Press release - 109(2011)
Council of Europe’s Anti-Racism Commission publishes new report on Armenia
Strasbourg, 08.02.2011 – The European Commission against Racism and Intolerance (ECRI) today published a new report on Armenia. ECRI’s Chair, Nils Muiznieks, said that, while there have been improvements, there are still some concerns in the areas, for example, of religious freedom and refugees’ social rights.
There is no hostility vis-à-vis ethnic minorities and non-nationals. By the same token, there is little or no evidence of anti-Muslim feeling. The authorities refrain from taking sides in disputes concerning identity, notably the one between Yezidis and Kurds. Individuals wishing to complain of discrimination can turn to the Human Rights Defender. Finally, there is new legislation on asylum and those who used to enjoy temporary protection have now been recognised as refugees.
However, there are obvious dangers of intolerance in the field of religious freedom. The involvement of the National Security Service in this area is difficult to justify. The alternative service is too long. Plans to make the law on freedom of conscience and religious organisations more restrictive should be abandoned. The anti-discrimination legislation needs strengthening and the budget of the Human Rights Defender’s Office is insufficient. There should be an independent mechanism for dealing with complaints against the police.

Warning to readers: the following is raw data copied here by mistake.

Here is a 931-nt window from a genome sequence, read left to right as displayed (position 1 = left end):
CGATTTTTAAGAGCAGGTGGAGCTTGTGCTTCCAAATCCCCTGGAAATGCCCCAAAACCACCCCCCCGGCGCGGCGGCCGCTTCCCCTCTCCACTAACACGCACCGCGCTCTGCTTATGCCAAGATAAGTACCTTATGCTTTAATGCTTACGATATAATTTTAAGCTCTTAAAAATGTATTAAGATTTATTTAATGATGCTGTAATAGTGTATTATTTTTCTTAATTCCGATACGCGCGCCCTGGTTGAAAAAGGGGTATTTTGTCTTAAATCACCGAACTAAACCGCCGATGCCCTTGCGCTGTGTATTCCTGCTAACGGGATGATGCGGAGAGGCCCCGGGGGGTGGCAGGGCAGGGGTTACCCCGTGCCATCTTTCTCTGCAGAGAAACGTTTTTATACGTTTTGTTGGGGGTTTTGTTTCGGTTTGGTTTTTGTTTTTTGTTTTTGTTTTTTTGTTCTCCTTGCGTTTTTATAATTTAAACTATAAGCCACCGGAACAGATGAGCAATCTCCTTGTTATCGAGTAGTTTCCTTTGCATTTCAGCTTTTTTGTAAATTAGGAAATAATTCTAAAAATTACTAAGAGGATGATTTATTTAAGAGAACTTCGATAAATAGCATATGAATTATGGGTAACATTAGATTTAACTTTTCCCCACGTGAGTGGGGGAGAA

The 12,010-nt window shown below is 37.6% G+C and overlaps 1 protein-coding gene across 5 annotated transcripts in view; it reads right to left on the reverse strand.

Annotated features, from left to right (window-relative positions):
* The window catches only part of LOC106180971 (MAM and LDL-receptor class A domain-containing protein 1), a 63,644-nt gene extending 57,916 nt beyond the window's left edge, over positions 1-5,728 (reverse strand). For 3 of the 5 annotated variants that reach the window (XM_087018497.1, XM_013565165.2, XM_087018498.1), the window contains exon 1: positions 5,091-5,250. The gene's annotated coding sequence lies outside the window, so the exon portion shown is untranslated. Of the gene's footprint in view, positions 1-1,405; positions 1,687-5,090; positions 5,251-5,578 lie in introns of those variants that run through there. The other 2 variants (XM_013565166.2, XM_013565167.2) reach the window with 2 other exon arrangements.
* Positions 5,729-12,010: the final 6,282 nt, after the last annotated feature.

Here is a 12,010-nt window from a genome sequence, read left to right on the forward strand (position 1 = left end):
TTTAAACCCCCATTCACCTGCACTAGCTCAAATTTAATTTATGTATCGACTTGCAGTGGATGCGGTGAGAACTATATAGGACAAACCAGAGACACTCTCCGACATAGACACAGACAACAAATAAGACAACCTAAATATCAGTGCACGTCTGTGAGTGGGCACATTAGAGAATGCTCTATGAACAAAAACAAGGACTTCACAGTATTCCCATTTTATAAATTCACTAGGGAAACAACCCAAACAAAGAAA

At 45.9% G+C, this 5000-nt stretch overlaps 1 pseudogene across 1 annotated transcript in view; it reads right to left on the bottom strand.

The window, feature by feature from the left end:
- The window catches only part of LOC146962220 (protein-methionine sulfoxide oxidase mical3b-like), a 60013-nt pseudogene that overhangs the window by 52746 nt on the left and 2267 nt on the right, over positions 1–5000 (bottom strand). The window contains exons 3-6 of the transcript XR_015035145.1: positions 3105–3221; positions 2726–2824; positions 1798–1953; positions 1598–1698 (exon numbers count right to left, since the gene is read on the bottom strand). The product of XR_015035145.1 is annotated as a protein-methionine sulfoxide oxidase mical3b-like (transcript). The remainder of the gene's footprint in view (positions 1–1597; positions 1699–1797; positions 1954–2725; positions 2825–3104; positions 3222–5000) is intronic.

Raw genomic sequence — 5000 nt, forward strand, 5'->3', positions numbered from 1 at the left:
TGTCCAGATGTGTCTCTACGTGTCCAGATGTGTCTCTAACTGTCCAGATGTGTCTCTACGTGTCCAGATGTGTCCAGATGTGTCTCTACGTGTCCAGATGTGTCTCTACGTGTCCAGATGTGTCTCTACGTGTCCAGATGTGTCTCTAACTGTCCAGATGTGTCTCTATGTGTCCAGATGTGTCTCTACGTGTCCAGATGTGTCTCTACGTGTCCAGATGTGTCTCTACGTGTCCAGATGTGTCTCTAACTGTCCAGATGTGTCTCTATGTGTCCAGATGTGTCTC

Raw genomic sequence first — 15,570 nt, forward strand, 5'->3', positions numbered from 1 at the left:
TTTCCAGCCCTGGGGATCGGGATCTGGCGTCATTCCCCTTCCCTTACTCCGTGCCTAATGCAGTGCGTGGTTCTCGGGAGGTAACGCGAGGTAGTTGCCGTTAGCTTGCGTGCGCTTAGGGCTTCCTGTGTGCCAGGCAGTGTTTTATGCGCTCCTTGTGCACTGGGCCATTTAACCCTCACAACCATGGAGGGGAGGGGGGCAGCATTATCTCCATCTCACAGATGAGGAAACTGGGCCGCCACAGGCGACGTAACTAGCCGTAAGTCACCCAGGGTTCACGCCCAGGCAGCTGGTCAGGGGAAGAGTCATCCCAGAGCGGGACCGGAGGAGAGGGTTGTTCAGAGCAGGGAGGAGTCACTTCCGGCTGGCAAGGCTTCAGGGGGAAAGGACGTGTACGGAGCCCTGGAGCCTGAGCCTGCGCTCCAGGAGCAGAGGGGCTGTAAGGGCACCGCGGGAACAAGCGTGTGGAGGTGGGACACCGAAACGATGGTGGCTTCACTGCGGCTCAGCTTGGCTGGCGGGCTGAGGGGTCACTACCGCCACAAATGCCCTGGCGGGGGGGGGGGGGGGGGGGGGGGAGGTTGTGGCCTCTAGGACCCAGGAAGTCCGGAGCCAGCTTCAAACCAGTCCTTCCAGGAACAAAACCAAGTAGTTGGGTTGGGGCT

Ethnic minorities are given support to preserve their language, culture and heritage. However, the system for the distribution of grants does not reflect their real needs. Additional measures should be taken to provide them with better education opportunities. The UNHCR bears most of the brunt of caring for refugees and asylum-seekers, who should be better informed about their rights. Although progress has been made to provide them with proper accommodation, some families still live in inadequate conditions.
In its report, ECRI makes a number of recommendations, among which the following three will be revisited in two years’ time:
· Reduce the length of alternative service by six months;
· Change the system for the distribution of grants to ethnic minorities;
· Re-house all refugee families living in non-renovated accommodation in the Nor-Nork centre.
The report, including Government observations, is available here. It was prepared following ECRI’s contact visit to Armenia in March 2010 [Press Release – 30.03.2010] and takes account of developments up to June 2010.
ECRI is a human rights body of the Council of Europe, composed of independent experts, which monitors problems of racism, discrimination on grounds of ethnic origin, citizenship, religion and language, as well as xenophobia, antisemitism and intolerance, prepares reports and issues recommendations to member States.
For more information on ECRI: www.coe.int/ecri
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